Last night, after weeks of unflattering coverage from us of his department, the head of the government agency that gives out deepwater drilling permits in the Gulf of Mexico appeared on our show. Michael Bromwich answered questions about why the Bureau of Ocean and Energy Management, Regulation and Enforcement has continued to issue permits even after the agency posted a report showing that blowout preventers may need to be redesigned. Mr. Bromwich permitted another well after Interior Secretary Ken Salazar said the government plans new and better regulations for the blowout preventers at some point in the future.
Afterward, Rachel closed by saying she’d expected a very different kind of resolution from the interview. “I have never been more freaked out about this story and those permits than I am now after talking to him,” she said. “Wow.” Key sections below, full video after the jump.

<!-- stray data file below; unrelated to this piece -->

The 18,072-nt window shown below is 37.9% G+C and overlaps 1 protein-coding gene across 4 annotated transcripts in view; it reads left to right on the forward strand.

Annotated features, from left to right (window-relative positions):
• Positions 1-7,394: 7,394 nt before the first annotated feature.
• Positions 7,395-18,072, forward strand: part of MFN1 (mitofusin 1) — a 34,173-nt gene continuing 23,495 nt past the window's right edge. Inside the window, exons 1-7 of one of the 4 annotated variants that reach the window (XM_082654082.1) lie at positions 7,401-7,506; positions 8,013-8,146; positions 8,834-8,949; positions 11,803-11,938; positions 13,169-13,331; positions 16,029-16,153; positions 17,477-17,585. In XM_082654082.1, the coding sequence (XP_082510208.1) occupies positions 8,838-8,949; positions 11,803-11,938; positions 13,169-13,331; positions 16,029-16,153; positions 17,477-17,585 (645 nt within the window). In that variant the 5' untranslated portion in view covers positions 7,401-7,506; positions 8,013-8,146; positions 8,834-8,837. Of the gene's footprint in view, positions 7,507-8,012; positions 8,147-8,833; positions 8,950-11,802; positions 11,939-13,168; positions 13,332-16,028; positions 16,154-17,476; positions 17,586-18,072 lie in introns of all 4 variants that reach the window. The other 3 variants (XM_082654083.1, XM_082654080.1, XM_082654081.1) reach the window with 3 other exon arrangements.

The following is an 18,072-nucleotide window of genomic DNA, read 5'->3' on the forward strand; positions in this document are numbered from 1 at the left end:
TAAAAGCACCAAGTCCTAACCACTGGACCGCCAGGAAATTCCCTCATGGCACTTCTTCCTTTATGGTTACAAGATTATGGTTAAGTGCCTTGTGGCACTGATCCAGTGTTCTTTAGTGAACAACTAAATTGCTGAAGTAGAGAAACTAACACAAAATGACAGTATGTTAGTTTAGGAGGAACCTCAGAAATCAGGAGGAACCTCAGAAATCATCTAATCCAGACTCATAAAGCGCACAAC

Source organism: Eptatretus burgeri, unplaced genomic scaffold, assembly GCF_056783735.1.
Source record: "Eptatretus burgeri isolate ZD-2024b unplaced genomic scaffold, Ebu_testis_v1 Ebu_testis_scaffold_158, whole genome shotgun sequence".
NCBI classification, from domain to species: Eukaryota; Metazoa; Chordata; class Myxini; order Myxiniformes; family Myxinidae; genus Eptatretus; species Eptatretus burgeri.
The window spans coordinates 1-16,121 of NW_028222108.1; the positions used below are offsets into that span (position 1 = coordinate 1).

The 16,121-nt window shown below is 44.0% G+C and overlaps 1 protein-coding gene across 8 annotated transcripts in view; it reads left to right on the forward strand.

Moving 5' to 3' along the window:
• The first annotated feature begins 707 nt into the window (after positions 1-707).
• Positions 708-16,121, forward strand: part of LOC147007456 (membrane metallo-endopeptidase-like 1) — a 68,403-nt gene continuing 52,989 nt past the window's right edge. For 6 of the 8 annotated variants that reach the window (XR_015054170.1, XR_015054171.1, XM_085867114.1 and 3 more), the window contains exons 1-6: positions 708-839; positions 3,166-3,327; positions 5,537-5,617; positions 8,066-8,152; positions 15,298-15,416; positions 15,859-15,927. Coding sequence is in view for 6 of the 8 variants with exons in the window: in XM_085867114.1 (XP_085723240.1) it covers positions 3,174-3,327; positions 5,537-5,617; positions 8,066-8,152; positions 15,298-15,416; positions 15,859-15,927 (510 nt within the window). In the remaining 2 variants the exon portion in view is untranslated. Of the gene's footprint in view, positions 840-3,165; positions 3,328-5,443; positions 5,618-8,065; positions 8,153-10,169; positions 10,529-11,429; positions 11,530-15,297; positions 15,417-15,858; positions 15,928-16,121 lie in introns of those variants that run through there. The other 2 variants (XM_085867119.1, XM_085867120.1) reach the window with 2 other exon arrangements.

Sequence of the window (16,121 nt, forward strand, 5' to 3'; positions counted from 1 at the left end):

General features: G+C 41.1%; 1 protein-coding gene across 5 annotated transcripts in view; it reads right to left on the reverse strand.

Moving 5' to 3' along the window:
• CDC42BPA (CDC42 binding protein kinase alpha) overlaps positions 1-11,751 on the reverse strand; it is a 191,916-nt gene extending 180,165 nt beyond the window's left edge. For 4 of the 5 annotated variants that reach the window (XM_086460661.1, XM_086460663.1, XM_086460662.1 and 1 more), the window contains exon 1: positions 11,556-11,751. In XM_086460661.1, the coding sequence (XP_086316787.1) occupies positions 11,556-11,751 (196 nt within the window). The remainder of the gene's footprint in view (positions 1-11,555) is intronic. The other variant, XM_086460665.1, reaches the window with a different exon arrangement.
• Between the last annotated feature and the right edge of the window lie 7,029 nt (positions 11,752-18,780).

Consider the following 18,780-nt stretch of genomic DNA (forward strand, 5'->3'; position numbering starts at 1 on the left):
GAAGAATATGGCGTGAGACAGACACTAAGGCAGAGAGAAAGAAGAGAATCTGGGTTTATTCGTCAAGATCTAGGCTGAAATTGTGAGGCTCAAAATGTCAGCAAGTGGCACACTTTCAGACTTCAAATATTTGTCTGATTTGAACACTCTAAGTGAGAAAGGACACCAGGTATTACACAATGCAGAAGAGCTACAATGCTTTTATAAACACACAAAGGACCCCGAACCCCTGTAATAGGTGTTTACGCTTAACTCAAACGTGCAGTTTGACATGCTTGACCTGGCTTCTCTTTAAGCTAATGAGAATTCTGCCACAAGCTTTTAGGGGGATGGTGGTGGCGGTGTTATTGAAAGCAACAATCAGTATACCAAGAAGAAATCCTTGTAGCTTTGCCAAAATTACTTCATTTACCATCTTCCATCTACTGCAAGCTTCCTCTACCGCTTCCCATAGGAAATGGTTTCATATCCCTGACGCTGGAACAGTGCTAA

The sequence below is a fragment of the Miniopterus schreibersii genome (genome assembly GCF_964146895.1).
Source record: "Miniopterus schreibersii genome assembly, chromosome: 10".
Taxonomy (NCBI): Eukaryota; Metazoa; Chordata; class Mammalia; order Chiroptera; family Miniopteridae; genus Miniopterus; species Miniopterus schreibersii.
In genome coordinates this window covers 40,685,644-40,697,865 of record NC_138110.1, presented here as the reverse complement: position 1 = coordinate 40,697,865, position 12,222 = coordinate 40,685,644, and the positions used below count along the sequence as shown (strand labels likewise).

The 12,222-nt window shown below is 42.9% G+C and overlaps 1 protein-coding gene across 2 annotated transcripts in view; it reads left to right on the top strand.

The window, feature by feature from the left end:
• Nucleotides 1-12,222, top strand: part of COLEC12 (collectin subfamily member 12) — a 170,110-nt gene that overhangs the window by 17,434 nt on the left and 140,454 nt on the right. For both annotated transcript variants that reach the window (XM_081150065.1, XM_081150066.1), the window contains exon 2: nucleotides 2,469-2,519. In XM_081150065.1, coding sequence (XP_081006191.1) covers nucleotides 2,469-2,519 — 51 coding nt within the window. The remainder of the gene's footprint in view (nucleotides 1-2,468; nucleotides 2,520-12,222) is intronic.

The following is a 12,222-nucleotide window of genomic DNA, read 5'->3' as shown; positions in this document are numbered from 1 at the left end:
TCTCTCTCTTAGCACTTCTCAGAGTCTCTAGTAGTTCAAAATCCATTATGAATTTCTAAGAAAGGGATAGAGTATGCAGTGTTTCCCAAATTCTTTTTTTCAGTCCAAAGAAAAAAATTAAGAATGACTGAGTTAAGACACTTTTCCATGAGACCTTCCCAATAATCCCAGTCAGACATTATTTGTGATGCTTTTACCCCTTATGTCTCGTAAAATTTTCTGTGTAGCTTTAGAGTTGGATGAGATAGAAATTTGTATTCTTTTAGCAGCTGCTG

On the new caps for undersea spills, which for BP’s disaster were 87 days in coming:
MADDOW: This week, Helix revealed themselves that by their own assessment, it could take them 17 days to contain a spill. Seventeen days is the new fast response that we’re supposed to feel better about in terms of containing a disaster that has already happened. That to me that doesn’t feel like a great advance that would justify the type of rash issuing of permits that you’ve just done over the last 33 days.
BROMWICH: Well, these haven’t been the rash issuance of permits, as I said. We issued none until the latter part of February. We were strongly criticized for dragging our heels on not issuing any permits for several months after the lifting of the deepwater drilling moratorium which actually lifted in October, not in February. And the reason we didn’t was because the containment capabilities were not yet ready.
You’re right, 17 days is not fabulous, but 17 days is a lot better than 87 days –